COLUMBUS, October 15, 2012, (LifeSiteNews.com) – Mitt Romney would like to see Roe v. Wade overturned, Planned Parenthood defunded, and American financing of abortion advocacy ended around the world, the candidate told the editorial board of the Columbus Dispatch.
In a discussion with the board, Romney said, “I would love us to be in a situation where the American people decide let’s not have abortion. But that’s not where we are.”
Instead, he said, “the most effective next step is to have the court return the decision with regards to abortion to the American people and their elected representatives.”
The remarks came a week after the candidate told the Des Moines Register, “There’s no legislation with regards to abortion that I’m familiar with that would become part of my agenda,” setting off fresh controversy with his party’s pro-life base.
In his interview with the Dispatch, Romney clarified his ambiguous statement to the Register, saying he simply mirrored their word choice.
“I was asked a simple question – do you have a piece of legislation on this, and the answer is no, I don’t,” Romney said. “What I do have is an executive order which I will put in place on Day 1, to see that the Mexico City policy is put back in place.”
“And I will also, as has been pointed out in ads here frequently, I will not fund Planned Parenthood through federal funding,” he said.
The Republican nominee said his “preference” is for the Supreme Court to overturn Roe v. Wade and “return to the states and to the people and their elected representatives the issue of abortion as opposed to having the federal government impose, the Supreme Court impose its view on a one-vote majority.”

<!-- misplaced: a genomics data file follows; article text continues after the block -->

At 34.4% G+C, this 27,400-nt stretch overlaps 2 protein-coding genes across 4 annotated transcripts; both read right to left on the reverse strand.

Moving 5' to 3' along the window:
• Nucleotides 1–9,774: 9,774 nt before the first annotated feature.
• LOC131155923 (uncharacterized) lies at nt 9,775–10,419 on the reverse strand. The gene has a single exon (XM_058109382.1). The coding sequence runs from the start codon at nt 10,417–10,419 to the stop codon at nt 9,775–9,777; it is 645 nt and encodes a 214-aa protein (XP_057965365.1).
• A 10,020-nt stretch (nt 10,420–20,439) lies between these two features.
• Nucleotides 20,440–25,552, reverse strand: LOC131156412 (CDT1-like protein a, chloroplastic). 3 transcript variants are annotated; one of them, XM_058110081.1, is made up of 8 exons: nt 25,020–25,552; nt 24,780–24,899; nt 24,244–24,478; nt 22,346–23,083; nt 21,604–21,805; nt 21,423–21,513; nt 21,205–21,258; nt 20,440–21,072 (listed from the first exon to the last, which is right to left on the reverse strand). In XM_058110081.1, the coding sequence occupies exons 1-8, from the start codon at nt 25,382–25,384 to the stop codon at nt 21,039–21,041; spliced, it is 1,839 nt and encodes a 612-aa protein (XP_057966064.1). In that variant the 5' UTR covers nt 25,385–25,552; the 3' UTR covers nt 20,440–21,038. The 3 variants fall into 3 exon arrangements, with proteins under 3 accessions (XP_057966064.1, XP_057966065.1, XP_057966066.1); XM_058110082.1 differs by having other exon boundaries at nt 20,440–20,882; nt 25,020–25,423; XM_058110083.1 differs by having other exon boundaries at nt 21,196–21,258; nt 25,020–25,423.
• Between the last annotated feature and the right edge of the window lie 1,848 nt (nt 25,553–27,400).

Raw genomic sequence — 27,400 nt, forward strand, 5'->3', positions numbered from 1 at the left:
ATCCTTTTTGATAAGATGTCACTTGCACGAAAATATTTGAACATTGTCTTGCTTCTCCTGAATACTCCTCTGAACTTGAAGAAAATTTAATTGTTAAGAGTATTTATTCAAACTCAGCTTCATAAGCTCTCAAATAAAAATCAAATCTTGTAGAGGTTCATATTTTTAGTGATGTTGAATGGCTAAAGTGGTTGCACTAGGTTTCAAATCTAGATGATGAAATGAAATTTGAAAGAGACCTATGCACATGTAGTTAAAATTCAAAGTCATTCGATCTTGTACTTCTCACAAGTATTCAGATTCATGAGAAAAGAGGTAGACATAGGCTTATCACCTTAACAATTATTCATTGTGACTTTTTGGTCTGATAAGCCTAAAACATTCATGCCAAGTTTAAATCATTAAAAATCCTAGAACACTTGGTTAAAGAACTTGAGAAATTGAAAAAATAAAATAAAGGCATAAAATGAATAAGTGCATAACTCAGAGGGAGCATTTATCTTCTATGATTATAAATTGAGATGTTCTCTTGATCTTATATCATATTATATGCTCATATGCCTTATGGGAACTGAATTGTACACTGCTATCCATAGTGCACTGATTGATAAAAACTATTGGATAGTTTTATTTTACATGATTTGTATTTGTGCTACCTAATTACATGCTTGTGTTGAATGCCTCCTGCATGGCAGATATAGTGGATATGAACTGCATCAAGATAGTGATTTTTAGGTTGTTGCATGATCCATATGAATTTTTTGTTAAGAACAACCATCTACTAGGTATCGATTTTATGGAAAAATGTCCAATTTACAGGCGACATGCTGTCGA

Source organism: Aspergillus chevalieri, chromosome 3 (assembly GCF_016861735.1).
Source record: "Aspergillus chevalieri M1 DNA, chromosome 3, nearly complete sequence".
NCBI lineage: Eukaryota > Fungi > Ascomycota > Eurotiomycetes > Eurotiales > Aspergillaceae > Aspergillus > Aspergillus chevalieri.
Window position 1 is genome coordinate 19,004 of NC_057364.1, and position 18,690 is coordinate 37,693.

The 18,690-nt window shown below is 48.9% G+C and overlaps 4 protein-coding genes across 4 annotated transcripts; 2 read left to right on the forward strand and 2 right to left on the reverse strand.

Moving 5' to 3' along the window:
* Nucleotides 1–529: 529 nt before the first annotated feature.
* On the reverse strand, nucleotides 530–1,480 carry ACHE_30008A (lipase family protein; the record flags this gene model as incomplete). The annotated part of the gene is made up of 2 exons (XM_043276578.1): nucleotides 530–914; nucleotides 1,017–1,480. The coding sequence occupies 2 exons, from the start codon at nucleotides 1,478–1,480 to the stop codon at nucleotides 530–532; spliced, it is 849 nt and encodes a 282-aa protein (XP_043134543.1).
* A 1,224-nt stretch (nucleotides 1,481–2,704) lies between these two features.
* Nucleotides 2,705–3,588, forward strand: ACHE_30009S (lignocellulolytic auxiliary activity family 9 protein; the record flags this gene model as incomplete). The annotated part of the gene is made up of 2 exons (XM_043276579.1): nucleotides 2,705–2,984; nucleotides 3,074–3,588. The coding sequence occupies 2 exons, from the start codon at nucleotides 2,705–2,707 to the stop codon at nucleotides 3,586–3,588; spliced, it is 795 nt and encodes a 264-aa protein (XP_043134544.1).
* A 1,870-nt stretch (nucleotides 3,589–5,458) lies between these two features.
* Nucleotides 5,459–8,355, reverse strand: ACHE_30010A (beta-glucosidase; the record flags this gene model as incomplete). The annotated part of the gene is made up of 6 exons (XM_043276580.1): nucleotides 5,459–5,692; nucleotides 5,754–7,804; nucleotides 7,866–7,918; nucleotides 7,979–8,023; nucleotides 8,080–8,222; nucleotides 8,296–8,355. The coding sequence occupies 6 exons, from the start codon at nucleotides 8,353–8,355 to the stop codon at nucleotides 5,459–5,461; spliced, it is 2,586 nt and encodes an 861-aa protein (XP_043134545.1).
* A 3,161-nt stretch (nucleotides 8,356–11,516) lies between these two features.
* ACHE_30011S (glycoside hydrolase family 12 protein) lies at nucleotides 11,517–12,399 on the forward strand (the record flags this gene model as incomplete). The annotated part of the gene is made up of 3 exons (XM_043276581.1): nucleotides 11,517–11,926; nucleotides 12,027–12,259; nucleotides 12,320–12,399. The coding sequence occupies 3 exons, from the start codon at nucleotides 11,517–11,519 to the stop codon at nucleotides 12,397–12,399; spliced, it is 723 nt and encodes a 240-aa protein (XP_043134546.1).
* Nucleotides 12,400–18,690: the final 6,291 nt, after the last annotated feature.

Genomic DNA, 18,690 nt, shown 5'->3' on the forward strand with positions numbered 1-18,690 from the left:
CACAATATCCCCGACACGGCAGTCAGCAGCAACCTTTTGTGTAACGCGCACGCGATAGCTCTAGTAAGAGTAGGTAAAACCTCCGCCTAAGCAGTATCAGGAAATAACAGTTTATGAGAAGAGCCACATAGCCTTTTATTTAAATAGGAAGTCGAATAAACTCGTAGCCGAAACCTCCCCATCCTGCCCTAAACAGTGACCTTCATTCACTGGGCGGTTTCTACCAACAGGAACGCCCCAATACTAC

He added, “But that’s something that will be up to the court.”
The Dispatch is one of the largest newspapers in the state of Ohio.
Romney made similar remarks on Meet the Press earlier this fall, sounding a consistent opposition to the 1973 ruling that struck down state abortion restrictions nationwide.
The next president is expected to alter the balance of the Supreme Court. Four justices are now in their 70s. The oldest, Ruth Bader Ginsburg, is 79.
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Romney’s surrogates defended his pro-life stance on the abortion issue this weekend in the wake of the Dispatch interview.
“What the governor has consistently said is that he thinks Roe v. Wade was wrongly decided and this is something that should be left to elected representatives, to the people through their elected representatives,” former RNC Chairman Ed Gillespie, now a Romney adviser, told Candy Crowley of CNN’s State of the Union program.
Crowley will moderate the next presidential debate, which is to take a town hall format, on Tuesday evening at Long Island’s Hofstra University.
“Life is a very important issue in this election,” Gillespie said.